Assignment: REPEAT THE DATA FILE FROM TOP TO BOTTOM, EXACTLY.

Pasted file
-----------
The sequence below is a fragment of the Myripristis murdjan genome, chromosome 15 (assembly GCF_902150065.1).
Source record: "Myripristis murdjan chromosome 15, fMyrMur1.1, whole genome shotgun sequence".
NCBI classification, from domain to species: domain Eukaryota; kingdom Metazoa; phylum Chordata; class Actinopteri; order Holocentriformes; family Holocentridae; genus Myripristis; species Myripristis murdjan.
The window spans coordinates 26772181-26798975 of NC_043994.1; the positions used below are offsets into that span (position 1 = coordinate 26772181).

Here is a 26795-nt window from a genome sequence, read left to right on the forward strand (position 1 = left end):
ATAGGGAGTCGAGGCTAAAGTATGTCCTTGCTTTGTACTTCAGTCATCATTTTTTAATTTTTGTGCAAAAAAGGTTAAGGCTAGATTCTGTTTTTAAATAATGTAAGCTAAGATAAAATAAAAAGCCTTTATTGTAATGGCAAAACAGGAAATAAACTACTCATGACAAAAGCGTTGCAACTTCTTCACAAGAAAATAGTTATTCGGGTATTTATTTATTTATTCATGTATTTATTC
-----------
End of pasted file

The sequence below is a fragment of the Myripristis murdjan genome, chromosome 15 (assembly GCF_902150065.1).
Source record: "Myripristis murdjan chromosome 15, fMyrMur1.1, whole genome shotgun sequence".
NCBI classification, from domain to species: domain Eukaryota; kingdom Metazoa; phylum Chordata; class Actinopteri; order Holocentriformes; family Holocentridae; genus Myripristis; species Myripristis murdjan.
The window spans coordinates 26772181-26798975 of NC_043994.1; the positions used below are offsets into that span (position 1 = coordinate 26772181).

Here is a 26795-nt window from a genome sequence, read left to right on the forward strand (position 1 = left end):
ATAGGGAGTCGAGGCTAAAGTATGTCCTTGCTTTGTACTTCAGTCATCATTTTTTAATTTTTGTGCAAAAAAGGTTAAGGCTAGATTCTGTTTTTAAATAATGTAAGCTAAGATAAAATAAAAAGCCTTTATTGTAATGGCAAAACAGGAAATAAACTACTCATGACAAAAGCGTTGCAACTTCTTCACAAGAAAATAGTTATTCGGGTATTTATTTATTTATTCATGTATTTATTC